Gender Inequality

NCDs affect women inequitably and more than most people think.

There is misconception that diabetes, heart disease are primarily disease of men

Women and girls are disproportionately affected by NCDs and their risk factors

Diabetes & heart disease are underdetected in women and there are delays in referral diagnosis and treatment compared to men.

Women with NCDs living in developing countries experience specific challenges in accessing cost-effective prevention, early detection and treatment due to gender inequality, family responsibilities and the costs of seeking care, social stigma, other cultural and socio-economic factors.

women’s multiple roles in the household, workplace and community, Social and family expectations, lack of financial freedom may limit healthy choices in terms of diet and physical activity, passive smoking early access to health care etc.

Reduced Inequalities

Women in rural villages are more sedentary and obese than men owing to range of cultural and socioeconomic factors

Lack of access to affordable, equitable and essential health services, in particular women in rural areas taking a toll on women's health

unequal distribution of noncommunicable diseases is ultimately due to the inequitable distribution of social determinants of health.

inequities persist between different socioeconomic, ethnic and geographic groups.

Inequities of power money and resources impact the health status and rise of NCDs.

Disadvantaged populations are more exposed to risks (tobacco use, use of alcohol, physical activity or diet) In addition to unhealthy behaviours.

Those in low socioeconomic positions have a poorer risk factor profile, including greater levels of hypertension and diabetes , lower health-seeking behaviours, less access to medical care and greater comorbidity

NCDs & Women Health

Heart Disease The #1 KILLER OF WOMEN IN THE WORLD

NCDs are the leading cause of death and disability across the world.

NCDs affect as many women as Men and risk factors are similar in both men and women

10 million women die every year due to diabetes & heart disease alone.

2 out 3 women deaths are due to NCDs.

3 out of 4 women with diabetes lives in (LMIC) low and middle income countries, thats 86% of people with Diabetes

Nearly 50% Indian women are at risk of heart disease (Indian Express)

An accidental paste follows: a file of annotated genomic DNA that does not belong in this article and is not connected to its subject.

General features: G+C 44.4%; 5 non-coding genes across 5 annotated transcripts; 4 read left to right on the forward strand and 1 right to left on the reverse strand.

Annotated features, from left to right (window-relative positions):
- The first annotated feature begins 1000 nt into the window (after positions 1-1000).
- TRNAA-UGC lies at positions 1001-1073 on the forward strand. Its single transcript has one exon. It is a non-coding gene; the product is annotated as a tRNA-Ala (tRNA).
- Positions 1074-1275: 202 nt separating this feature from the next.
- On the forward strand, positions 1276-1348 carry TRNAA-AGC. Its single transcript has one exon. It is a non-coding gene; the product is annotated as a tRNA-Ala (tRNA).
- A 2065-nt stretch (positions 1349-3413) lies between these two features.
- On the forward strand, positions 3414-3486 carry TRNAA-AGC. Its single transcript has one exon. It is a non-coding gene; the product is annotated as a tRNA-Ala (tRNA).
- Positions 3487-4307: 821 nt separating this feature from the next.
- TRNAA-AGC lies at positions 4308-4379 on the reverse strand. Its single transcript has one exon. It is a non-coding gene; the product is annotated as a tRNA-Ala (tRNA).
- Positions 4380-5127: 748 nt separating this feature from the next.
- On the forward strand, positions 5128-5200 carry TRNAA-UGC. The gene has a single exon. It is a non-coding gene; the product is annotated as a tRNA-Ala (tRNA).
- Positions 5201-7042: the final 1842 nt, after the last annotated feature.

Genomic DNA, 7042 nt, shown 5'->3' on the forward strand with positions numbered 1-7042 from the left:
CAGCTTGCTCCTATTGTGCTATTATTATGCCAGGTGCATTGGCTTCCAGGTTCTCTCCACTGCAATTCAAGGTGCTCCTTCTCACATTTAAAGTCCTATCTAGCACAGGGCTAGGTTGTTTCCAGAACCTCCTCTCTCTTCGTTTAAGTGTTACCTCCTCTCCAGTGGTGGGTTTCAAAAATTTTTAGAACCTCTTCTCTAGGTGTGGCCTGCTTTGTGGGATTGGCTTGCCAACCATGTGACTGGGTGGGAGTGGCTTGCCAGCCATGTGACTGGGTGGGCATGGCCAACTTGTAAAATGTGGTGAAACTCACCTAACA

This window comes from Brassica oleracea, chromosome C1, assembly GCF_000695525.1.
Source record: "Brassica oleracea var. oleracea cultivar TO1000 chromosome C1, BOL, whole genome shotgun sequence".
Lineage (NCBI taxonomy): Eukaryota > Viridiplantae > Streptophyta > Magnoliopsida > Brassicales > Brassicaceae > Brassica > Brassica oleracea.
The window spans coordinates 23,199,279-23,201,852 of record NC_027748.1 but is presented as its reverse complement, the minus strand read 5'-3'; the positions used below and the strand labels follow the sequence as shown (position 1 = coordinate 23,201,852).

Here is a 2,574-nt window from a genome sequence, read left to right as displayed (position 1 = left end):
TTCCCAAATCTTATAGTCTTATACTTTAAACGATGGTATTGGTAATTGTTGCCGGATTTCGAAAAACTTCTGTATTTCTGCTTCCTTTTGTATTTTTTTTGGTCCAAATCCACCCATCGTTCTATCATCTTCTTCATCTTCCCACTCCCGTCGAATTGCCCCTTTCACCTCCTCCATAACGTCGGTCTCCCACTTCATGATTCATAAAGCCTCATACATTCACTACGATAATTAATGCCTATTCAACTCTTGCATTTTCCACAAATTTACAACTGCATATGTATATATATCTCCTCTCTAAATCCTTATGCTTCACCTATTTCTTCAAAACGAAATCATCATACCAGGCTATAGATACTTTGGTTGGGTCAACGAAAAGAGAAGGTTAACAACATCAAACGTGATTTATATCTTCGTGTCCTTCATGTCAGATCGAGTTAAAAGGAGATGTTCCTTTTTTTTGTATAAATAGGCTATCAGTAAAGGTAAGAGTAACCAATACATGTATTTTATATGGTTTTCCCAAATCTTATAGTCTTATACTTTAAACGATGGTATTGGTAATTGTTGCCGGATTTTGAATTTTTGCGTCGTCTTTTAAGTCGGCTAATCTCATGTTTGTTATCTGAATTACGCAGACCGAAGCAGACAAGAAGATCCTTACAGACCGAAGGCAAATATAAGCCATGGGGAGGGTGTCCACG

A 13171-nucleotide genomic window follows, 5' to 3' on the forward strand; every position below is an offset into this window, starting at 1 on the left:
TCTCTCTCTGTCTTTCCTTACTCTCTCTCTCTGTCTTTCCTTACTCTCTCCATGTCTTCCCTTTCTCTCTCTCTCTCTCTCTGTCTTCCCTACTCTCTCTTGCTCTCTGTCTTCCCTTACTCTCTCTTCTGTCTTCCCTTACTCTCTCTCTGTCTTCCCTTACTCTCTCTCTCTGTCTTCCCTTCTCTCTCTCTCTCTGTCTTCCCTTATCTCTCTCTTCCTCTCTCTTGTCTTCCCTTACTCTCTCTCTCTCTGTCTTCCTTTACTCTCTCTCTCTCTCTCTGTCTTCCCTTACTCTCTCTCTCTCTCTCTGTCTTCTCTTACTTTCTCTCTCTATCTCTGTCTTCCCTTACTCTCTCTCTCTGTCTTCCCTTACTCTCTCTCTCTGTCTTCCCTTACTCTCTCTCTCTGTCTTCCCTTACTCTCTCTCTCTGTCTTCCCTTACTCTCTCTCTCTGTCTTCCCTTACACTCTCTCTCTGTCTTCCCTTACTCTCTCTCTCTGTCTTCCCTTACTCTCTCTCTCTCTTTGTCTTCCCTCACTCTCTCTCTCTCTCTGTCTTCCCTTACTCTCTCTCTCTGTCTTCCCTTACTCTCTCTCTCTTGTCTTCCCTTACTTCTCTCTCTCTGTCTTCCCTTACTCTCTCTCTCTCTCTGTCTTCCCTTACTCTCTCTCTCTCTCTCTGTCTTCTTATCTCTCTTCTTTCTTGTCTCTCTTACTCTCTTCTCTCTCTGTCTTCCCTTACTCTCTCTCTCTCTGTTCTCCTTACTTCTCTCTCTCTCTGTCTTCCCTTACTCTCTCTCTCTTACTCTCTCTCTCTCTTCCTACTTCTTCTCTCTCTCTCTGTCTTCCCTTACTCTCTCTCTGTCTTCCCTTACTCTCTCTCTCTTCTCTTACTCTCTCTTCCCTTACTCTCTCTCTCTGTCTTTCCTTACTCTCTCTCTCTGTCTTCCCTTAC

NCDs & MaternalHealth
1 in 3 pregnancies in the world are affected by High Sugars
High Blood Pressure is 1 of 5 major causes for Neonatal Deaths

Many Maternal Women suffer from NCDs like Obesity, Diabetes, High blood pressure, Heart disease etc...

Diabetes in Pregnancy can cause miscarriage, Premature birth, Birth defects, Baby deaths and mother deaths.

Hypertension in pregnancy affects baby growth needing termination, premature birth, low birth weight, baby deaths and mother deaths.

Obesity in pregnancy causes more bleeding and infections in delivery leading to mother deaths, and also causes baby death in womb.

Dr. Arpitha Reddy.
Masters in Reproductive
Medicine (London)
Vision

A world with “GENDER EQUALITY” and “REDUCED INEQUALITIES” in healthcare for women.

Goal

Empowering women as “change agents” and “gate keepers” to prevent and control non-communicable diseases as a beneficiary; and for her family and society, to reach highest attainable standard of health to prevent “health shock-poverty” vicious cycle and build healthy communities.

Dr Arpitha is women’s health specialist and has been working in the field for last 20 years. She is also specialised in reproductive medicine (London) and works as infertility specialist in Hyderabad. She is a strong women’s health advocate. She believes women has potential to play larger role in the fight against NCDs, and women role as “change agents” of families and communities with respect to healthy behaviours is often underutilized.

Her vision is “the new WWF”.
WELL WOMEN, WELL FAMILY.
Why now?

NCDs challenge development and human rights for everyone and are intrinsically linked to poverty. Noncommunicable diseases act as key barriers to poverty alleviation and sustainable development. 82% of all NCD-related premature deaths are in low- and middle-income countries.

NCDs have been the leading causes of death among women globally for at least the past three decades and are now responsible for two in every three deaths among women each year. This burden is expected to increase substantially in the coming decades, especially in Low and Middle income Countries. Emergent health challenges are transforming the landscape of women's health needs in most low- and middle-income countries. The NCD epidemic poses a serious burden on women's health, threatening the most vulnerable girls, women and communities that have been the focus of hard-fought health and development successes over the past decades.

NCDs impact women who are left exposed through persistent social, gender and economic inequalities and overall pervasive inequities in access to health information, appropriate access to care and life-saving technologies.

To overcome the challenge of NCDs, we need everyone to realise the challenges and act on them. Women can be a bigger part of the solution.

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